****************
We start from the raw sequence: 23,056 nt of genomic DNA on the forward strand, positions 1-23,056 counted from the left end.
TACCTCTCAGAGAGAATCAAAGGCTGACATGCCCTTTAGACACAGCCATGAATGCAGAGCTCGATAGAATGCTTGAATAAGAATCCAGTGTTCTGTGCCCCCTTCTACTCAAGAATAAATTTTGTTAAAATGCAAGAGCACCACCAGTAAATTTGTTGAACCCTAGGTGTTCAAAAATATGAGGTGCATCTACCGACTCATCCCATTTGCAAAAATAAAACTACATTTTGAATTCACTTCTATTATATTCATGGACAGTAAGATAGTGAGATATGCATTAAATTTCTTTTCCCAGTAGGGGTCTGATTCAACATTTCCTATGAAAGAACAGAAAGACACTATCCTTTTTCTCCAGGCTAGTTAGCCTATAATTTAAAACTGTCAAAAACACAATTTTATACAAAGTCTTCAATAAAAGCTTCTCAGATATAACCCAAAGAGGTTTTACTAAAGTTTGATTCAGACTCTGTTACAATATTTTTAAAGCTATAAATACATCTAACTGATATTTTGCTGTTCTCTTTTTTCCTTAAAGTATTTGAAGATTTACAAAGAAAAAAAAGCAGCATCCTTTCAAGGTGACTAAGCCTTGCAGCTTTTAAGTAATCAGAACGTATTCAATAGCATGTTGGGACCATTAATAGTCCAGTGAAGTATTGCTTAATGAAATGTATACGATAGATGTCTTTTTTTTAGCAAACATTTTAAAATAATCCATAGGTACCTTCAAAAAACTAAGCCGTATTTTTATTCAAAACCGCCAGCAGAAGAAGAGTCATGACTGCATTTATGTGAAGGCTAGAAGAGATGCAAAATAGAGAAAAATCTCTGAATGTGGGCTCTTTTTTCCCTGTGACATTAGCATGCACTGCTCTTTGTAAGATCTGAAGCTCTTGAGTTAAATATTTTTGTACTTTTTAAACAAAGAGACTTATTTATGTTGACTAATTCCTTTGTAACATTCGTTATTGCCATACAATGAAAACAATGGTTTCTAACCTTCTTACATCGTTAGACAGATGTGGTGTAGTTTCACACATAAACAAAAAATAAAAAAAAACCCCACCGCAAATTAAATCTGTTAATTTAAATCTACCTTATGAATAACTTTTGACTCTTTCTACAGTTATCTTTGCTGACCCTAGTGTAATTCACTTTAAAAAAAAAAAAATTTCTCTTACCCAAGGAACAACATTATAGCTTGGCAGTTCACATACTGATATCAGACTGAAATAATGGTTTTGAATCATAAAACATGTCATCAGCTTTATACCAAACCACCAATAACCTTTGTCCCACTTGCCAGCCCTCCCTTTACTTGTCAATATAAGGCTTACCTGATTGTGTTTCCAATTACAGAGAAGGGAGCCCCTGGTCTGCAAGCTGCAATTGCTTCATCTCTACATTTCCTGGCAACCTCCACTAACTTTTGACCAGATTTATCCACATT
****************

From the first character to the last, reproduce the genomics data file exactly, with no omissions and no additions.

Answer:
We start from the raw sequence: 23,056 nt of genomic DNA on the forward strand, positions 1-23,056 counted from the left end.
TACCTCTCAGAGAGAATCAAAGGCTGACATGCCCTTTAGACACAGCCATGAATGCAGAGCTCGATAGAATGCTTGAATAAGAATCCAGTGTTCTGTGCCCCCTTCTACTCAAGAATAAATTTTGTTAAAATGCAAGAGCACCACCAGTAAATTTGTTGAACCCTAGGTGTTCAAAAATATGAGGTGCATCTACCGACTCATCCCATTTGCAAAAATAAAACTACATTTTGAATTCACTTCTATTATATTCATGGACAGTAAGATAGTGAGATATGCATTAAATTTCTTTTCCCAGTAGGGGTCTGATTCAACATTTCCTATGAAAGAACAGAAAGACACTATCCTTTTTCTCCAGGCTAGTTAGCCTATAATTTAAAACTGTCAAAAACACAATTTTATACAAAGTCTTCAATAAAAGCTTCTCAGATATAACCCAAAGAGGTTTTACTAAAGTTTGATTCAGACTCTGTTACAATATTTTTAAAGCTATAAATACATCTAACTGATATTTTGCTGTTCTCTTTTTTCCTTAAAGTATTTGAAGATTTACAAAGAAAAAAAAGCAGCATCCTTTCAAGGTGACTAAGCCTTGCAGCTTTTAAGTAATCAGAACGTATTCAATAGCATGTTGGGACCATTAATAGTCCAGTGAAGTATTGCTTAATGAAATGTATACGATAGATGTCTTTTTTTTAGCAAACATTTTAAAATAATCCATAGGTACCTTCAAAAAACTAAGCCGTATTTTTATTCAAAACCGCCAGCAGAAGAAGAGTCATGACTGCATTTATGTGAAGGCTAGAAGAGATGCAAAATAGAGAAAAATCTCTGAATGTGGGCTCTTTTTTCCCTGTGACATTAGCATGCACTGCTCTTTGTAAGATCTGAAGCTCTTGAGTTAAATATTTTTGTACTTTTTAAACAAAGAGACTTATTTATGTTGACTAATTCCTTTGTAACATTCGTTATTGCCATACAATGAAAACAATGGTTTCTAACCTTCTTACATCGTTAGACAGATGTGGTGTAGTTTCACACATAAACAAAAAATAAAAAAAAACCCCACCGCAAATTAAATCTGTTAATTTAAATCTACCTTATGAATAACTTTTGACTCTTTCTACAGTTATCTTTGCTGACCCTAGTGTAATTCACTTTAAAAAAAAAAAAATTTCTCTTACCCAAGGAACAACATTATAGCTTGGCAGTTCACATACTGATATCAGACTGAAATAATGGTTTTGAATCATAAAACATGTCATCAGCTTTATACCAAACCACCAATAACCTTTGTCCCACTTGCCAGCCCTCCCTTTACTTGTCAATATAAGGCTTACCTGATTGTGTTTCCAATTACAGAGAAGGGAGCCCCTGGTCTGCAAGCTGCAATTGCTTCATCTCTACATTTCCTGGCAACCTCCACTAACTTTTGACCAGATTTATCCACATT